During the press conference that followed the European Central Bank (ECB) meeting held in Frankfurt on February 6, 2014, ECB President Mario Draghi commented on the current low level of inflation in the Eurozone. These are some of the highlights from his discussion:
- The worsening inflation outlook is reason for ECB action. If needed, they will take further decisive action and are ready to consider all available instruments.
- This period of prolonged low inflation bears no similarities to the Japanese situation (where CPI was negative for almost two decades after a financial bubble burst, reducing the availability of credit in the Japanese economy for many years).
- There has been no broad-based price decline in the euro area. Although January inflation was lower than expected, inflation should continue near current levels in coming months.
- There is no deflation and low inflation is driven by energy and food prices, which have both been on a downward path since 2013.
- Only the two counties hardest hit by the financial turmoil of recent years, Greece and Cyprus, had negative inflation readings. Spain, Italy, Ireland and Portugal, which are currently enduring the fiscal austerity measures implemented to deal with the euro crises of recent years, reported low but positive readings based on data from November.
From Pioneer’s Perspective
The measures the ECB have taken up until now have contributed to reassuring financial markets, and peripheral spreads in the euro area have been declining significantly. Looking forward, the ECB does not anticipate a period of outright deflation for the Eurozone as a whole, but expects it will take time for headline inflation in Greece and Cyprus to return to positive territory and increase significantly in the other peripherals as their economic situation improves. This forecast based on the following criteria:
- Severe fiscal austerity measures currently in place seem sufficient to improve public finances in most states, so another widespread round of fiscal tightening seems unlikely.
- Energy prices are not likely to fall significantly from current levels. The increased energy supply coming from shale oil and gas is costly to extract and would become uneconomical should energy prices decline further.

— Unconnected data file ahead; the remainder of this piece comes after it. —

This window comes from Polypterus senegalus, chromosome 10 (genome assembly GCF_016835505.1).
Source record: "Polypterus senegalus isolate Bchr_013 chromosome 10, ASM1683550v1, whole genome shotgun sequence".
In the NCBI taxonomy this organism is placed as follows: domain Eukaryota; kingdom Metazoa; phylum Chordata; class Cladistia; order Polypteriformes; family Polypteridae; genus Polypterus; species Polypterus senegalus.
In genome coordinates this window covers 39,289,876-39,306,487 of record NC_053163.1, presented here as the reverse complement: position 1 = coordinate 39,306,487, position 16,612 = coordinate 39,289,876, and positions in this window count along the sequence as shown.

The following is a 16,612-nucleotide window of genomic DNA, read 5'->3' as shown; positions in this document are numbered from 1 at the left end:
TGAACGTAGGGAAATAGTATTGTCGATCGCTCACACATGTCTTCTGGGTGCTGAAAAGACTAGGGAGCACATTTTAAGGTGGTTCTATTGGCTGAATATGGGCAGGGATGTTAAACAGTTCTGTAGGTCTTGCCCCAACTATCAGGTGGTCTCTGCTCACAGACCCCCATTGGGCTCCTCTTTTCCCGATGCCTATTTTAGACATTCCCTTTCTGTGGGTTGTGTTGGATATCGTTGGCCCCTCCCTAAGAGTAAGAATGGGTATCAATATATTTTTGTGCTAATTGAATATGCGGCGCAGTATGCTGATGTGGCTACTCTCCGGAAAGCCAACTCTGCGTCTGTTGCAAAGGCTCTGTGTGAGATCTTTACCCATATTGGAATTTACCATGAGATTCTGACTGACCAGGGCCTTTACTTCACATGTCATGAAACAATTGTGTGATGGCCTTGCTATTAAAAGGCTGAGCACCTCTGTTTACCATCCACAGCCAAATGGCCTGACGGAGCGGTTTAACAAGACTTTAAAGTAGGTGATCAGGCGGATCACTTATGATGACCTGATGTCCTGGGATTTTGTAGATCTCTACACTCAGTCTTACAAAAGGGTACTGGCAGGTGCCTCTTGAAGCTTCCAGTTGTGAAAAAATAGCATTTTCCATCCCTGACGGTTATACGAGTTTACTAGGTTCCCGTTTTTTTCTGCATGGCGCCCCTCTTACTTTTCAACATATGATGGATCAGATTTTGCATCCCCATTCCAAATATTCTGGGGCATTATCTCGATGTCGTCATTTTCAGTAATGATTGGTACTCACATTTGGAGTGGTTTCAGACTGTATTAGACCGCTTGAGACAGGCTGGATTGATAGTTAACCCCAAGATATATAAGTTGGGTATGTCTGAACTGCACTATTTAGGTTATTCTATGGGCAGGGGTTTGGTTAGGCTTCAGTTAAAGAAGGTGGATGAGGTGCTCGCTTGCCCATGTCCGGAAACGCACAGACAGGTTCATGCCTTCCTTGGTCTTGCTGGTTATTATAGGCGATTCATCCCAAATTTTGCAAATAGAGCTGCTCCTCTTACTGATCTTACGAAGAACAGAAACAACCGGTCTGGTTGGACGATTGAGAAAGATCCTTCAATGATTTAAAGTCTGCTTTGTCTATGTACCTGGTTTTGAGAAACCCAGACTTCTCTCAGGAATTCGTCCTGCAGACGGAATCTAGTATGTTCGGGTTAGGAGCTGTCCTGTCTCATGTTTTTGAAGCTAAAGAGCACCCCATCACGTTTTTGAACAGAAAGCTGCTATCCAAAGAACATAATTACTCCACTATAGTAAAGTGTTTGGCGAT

- There are signs of economic improvement in most Eurozone economies, which may reduce disinflationary pressures.
- Economic expansion in most developed markets should also sustain energy demand and thus support prices.
- The political climate in the euro area is changing, with austerity likely to be rejected by a significant number of voters in the upcoming European elections in May; politicians have taken notice and some stimulative measures could be implemented in coming months.
- The ECB seems determined to maintain an easy monetary policy going forward, and seems set to enact more measures at the March meeting.
While we continue to expect a limited risk of outright deflation for the Eurozone going forward, its persistence at a very low level for a protracted period does pose a risk, as President Draghi has repeatedly stated. In addition, the need for peripheral economies to adjust for competitive reasons implies that their inflation rates will remain below the Eurozone average for some time. In March, the ECB will examine new three-year projections on GDP and inflation. Some ECB action is quite possible at the March meeting, either on interest rates (repo rate cut to 0.10% from 0.25% and a negative deposit rate, now zero) or on some type of further liquidity provisions, or both. The ECB under Mr. Draghi has been very inventive, so the announcement of innovative measures at the March meeting cannot be ruled out.
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